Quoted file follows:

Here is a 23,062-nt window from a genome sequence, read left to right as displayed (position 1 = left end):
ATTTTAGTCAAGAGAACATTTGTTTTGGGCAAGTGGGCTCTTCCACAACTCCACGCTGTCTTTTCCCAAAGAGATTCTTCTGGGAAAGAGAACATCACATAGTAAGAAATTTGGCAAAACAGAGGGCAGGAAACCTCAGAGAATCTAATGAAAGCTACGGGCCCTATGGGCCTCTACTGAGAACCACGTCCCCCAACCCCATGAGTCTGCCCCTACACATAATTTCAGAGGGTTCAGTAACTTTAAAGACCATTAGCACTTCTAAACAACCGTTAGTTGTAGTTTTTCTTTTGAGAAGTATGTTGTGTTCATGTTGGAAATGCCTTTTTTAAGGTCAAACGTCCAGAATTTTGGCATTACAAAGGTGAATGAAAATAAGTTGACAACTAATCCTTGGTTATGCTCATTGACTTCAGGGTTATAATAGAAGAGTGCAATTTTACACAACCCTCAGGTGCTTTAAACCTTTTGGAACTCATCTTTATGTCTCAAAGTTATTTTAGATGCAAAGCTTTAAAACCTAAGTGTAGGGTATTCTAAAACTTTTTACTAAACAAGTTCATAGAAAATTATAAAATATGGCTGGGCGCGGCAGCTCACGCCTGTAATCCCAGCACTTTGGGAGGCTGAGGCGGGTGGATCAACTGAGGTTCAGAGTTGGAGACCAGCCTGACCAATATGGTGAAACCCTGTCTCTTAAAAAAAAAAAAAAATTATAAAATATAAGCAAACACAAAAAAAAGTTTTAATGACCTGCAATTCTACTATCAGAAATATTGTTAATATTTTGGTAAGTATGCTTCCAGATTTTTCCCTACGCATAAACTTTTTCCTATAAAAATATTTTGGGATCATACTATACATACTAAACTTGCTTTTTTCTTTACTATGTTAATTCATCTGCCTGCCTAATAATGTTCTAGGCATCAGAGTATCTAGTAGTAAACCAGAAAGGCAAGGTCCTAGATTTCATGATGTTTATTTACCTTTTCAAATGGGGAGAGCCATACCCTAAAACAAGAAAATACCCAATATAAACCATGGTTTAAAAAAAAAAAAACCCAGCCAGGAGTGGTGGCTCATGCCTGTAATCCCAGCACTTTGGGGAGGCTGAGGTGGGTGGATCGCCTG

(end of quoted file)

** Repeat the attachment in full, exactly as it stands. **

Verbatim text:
Here is a 23,062-nt window from a genome sequence, read left to right as displayed (position 1 = left end):
ATTTTAGTCAAGAGAACATTTGTTTTGGGCAAGTGGGCTCTTCCACAACTCCACGCTGTCTTTTCCCAAAGAGATTCTTCTGGGAAAGAGAACATCACATAGTAAGAAATTTGGCAAAACAGAGGGCAGGAAACCTCAGAGAATCTAATGAAAGCTACGGGCCCTATGGGCCTCTACTGAGAACCACGTCCCCCAACCCCATGAGTCTGCCCCTACACATAATTTCAGAGGGTTCAGTAACTTTAAAGACCATTAGCACTTCTAAACAACCGTTAGTTGTAGTTTTTCTTTTGAGAAGTATGTTGTGTTCATGTTGGAAATGCCTTTTTTAAGGTCAAACGTCCAGAATTTTGGCATTACAAAGGTGAATGAAAATAAGTTGACAACTAATCCTTGGTTATGCTCATTGACTTCAGGGTTATAATAGAAGAGTGCAATTTTACACAACCCTCAGGTGCTTTAAACCTTTTGGAACTCATCTTTATGTCTCAAAGTTATTTTAGATGCAAAGCTTTAAAACCTAAGTGTAGGGTATTCTAAAACTTTTTACTAAACAAGTTCATAGAAAATTATAAAATATGGCTGGGCGCGGCAGCTCACGCCTGTAATCCCAGCACTTTGGGAGGCTGAGGCGGGTGGATCAACTGAGGTTCAGAGTTGGAGACCAGCCTGACCAATATGGTGAAACCCTGTCTCTTAAAAAAAAAAAAAAATTATAAAATATAAGCAAACACAAAAAAAAGTTTTAATGACCTGCAATTCTACTATCAGAAATATTGTTAATATTTTGGTAAGTATGCTTCCAGATTTTTCCCTACGCATAAACTTTTTCCTATAAAAATATTTTGGGATCATACTATACATACTAAACTTGCTTTTTTCTTTACTATGTTAATTCATCTGCCTGCCTAATAATGTTCTAGGCATCAGAGTATCTAGTAGTAAACCAGAAAGGCAAGGTCCTAGATTTCATGATGTTTATTTACCTTTTCAAATGGGGAGAGCCATACCCTAAAACAAGAAAATACCCAATATAAACCATGGTTTAAAAAAAAAAAAACCCAGCCAGGAGTGGTGGCTCATGCCTGTAATCCCAGCACTTTGGGGAGGCTGAGGTGGGTGGATCGCCTG